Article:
Canadian Hearing Society ramps up pay for top executives as strike continues
Questions raised about CEO, VP salary hikes at charity during strike
A taxpayer-funded charity that provides services to the deaf and hard-of-hearing community across Ontario has ramped up its pay for top executives while cutting front-line staff, research by CBC News reveals.
The Canadian Hearing Society (CHS) receives more than $20 million annually from the provincial government for such services as sign-language interpretation in hospitals, counselling and audiology. The agency's unionized workers, many of whom are themselves deaf, are on picket lines across the province in a strike that began in early March.
- Talks break off, strike continues at Canadian Hearing Society
- Services for deaf Ontarians limited as strike begins
The salary of the agency's president and CEO shot up 75 per cent in just three years, according to data from Ontario's Sunshine List.
The salary of its vice president of finance and corporate services appeared on previous versions of the Sunshine List but was not disclosed for 2016. That's because he switched to billing the agency as a consultant for his work. CBC News has learned that his consulting rate amounts to a 26 per cent pay hike from three years earlier.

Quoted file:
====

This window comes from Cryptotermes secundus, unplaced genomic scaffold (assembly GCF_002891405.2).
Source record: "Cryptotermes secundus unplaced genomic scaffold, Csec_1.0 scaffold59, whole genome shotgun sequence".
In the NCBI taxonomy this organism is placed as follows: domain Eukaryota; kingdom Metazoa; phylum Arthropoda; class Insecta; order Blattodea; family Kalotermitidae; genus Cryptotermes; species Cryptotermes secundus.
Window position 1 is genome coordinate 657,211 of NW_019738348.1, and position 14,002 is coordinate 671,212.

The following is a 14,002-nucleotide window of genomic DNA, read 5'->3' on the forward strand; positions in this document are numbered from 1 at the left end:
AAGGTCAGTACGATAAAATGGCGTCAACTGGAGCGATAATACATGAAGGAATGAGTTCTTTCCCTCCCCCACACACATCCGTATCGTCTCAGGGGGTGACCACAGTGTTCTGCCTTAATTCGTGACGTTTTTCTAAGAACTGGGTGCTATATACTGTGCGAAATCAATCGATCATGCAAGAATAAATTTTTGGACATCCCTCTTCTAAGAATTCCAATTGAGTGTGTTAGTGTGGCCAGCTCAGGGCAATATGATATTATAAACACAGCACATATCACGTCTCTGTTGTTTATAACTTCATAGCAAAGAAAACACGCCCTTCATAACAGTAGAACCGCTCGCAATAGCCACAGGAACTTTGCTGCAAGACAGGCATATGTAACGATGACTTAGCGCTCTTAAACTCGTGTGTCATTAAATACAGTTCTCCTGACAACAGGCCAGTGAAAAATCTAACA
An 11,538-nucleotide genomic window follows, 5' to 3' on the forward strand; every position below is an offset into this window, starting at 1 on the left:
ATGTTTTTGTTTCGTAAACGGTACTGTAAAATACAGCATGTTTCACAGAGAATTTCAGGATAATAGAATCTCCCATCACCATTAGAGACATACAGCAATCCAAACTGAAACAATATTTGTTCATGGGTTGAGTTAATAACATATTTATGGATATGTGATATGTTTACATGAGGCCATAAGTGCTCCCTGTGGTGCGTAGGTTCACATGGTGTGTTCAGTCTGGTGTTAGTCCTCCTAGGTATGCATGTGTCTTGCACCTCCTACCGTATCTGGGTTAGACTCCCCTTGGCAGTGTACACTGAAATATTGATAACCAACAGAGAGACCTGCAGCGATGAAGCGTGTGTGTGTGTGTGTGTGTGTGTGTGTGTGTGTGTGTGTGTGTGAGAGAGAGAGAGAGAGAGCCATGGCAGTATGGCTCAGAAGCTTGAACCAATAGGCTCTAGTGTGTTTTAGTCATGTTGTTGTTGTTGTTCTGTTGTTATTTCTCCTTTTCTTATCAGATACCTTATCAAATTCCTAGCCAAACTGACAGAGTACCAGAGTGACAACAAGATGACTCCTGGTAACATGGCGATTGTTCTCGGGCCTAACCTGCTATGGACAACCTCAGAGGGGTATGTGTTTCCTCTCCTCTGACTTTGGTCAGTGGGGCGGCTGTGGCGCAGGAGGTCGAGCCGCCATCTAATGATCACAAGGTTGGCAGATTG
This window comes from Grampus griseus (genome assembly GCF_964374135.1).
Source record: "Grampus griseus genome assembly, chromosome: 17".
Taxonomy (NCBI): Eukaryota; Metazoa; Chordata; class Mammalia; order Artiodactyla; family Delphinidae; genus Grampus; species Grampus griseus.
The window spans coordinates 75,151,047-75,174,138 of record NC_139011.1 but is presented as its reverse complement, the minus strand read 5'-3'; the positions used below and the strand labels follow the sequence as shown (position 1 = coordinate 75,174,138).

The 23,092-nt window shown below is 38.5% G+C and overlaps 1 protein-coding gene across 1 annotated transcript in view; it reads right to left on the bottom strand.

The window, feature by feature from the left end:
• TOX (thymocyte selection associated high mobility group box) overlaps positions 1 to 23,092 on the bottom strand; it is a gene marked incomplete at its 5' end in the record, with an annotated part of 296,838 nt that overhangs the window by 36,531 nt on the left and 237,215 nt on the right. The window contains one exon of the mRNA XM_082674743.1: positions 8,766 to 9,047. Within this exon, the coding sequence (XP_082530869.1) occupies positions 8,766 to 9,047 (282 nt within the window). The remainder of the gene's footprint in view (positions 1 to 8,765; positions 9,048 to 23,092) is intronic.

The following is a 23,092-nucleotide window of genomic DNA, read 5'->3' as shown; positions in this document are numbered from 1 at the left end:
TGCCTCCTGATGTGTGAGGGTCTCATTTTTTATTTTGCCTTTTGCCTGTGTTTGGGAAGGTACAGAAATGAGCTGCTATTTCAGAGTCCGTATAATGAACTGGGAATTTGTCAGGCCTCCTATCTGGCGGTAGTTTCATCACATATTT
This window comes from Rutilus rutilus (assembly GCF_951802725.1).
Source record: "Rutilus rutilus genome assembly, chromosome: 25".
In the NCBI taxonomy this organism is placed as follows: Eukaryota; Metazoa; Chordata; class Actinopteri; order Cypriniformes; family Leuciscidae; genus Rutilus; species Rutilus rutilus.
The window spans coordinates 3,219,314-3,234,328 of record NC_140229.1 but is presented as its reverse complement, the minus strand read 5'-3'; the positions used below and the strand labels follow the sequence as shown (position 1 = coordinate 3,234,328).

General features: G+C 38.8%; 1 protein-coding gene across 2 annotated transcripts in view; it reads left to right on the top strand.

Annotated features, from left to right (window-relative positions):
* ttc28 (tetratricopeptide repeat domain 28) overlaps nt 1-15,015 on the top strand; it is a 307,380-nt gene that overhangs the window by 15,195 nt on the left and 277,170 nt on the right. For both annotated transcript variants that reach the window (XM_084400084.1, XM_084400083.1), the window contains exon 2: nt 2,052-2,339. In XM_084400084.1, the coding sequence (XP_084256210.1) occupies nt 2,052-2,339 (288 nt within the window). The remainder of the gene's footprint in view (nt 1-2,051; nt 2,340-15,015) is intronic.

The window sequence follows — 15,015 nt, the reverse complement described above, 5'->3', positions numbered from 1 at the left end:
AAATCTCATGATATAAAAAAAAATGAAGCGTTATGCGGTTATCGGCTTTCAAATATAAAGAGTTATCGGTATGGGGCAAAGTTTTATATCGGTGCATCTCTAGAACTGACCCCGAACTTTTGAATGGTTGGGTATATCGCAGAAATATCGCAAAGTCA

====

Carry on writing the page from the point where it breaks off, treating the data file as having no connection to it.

Meanwhile, unionized staff at the Canadian Hearing Society haven't had a pay increase since their contract expired four years ago. The agency has cut its total number of full-time staff by 28 per cent in three years, according to information filed with the federal charities directorate.
"The sharp increase in top executive salaries is a slap in the face to the deaf and hard-of-hearing community," said George Postlethwait Jr., president of the Ontario Association of the Deaf, an advocacy group whose members rely on the services provided by the charity.
"How can that be justified, those increases to those salaries? It just doesn't make sense," said Stacey Connor, president of CUPE Local 2073, which represents the striking workers.